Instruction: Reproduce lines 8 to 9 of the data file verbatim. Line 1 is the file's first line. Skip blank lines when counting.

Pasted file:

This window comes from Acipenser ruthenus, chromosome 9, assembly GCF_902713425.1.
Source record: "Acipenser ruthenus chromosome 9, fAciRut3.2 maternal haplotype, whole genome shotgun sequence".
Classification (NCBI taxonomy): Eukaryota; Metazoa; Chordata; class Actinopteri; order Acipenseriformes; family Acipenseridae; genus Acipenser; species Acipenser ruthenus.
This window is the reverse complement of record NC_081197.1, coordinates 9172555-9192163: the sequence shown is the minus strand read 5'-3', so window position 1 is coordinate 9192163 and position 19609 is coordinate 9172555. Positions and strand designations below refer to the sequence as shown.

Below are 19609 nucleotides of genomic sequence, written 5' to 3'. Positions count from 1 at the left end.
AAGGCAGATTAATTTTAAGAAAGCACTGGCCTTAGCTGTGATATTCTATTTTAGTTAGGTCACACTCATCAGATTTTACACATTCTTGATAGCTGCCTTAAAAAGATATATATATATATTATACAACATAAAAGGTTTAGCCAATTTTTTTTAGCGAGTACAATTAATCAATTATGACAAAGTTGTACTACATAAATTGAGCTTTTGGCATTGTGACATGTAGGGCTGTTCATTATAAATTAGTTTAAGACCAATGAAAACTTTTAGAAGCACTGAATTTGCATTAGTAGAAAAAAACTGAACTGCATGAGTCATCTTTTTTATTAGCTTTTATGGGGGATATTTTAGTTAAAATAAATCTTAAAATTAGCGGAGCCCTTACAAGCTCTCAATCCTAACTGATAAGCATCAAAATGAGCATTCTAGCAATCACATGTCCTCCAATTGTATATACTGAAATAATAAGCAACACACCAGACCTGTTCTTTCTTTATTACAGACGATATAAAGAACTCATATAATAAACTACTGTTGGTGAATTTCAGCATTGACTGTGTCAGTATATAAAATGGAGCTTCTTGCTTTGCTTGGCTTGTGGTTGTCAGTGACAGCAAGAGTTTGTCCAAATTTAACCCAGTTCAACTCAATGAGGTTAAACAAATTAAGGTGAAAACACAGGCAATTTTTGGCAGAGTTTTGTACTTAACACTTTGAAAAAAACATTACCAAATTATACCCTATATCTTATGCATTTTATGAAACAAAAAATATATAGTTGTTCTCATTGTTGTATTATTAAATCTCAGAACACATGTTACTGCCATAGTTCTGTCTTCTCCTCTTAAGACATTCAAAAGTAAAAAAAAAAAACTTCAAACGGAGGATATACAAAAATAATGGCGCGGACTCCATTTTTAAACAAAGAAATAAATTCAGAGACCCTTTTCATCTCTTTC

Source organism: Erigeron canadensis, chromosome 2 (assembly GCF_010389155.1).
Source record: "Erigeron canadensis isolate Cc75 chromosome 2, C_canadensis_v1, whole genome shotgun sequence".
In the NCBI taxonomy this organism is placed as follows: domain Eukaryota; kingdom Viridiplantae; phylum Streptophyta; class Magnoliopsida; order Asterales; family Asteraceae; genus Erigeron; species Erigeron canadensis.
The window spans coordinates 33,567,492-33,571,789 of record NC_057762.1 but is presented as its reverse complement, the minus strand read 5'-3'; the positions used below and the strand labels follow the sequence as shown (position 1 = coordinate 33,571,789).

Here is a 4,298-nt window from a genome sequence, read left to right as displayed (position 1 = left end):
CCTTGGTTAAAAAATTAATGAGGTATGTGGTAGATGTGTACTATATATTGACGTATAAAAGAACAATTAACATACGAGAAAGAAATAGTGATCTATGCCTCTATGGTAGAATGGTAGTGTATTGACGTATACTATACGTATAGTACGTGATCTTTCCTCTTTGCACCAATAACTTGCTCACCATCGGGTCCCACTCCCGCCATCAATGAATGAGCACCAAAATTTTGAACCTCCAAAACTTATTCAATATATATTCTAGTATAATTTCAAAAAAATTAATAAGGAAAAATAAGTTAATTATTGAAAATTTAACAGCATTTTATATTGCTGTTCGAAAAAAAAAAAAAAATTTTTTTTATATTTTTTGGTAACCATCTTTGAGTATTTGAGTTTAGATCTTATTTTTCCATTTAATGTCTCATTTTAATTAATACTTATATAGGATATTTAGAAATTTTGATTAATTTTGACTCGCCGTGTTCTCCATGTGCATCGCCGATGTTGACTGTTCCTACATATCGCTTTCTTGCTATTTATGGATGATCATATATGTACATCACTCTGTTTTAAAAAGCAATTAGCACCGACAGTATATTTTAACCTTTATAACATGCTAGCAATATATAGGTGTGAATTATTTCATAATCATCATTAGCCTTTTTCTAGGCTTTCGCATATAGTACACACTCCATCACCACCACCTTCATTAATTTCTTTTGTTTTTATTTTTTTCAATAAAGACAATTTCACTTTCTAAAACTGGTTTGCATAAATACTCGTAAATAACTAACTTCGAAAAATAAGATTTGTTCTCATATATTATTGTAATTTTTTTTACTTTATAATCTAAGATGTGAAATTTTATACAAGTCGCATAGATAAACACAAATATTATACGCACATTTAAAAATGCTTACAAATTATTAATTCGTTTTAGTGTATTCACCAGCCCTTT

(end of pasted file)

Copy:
Source record: "Erigeron canadensis isolate Cc75 chromosome 2, C_canadensis_v1, whole genome shotgun sequence".
In the NCBI taxonomy this organism is placed as follows: domain Eukaryota; kingdom Viridiplantae; phylum Streptophyta; class Magnoliopsida; order Asterales; family Asteraceae; genus Erigeron; species Erigeron canadensis.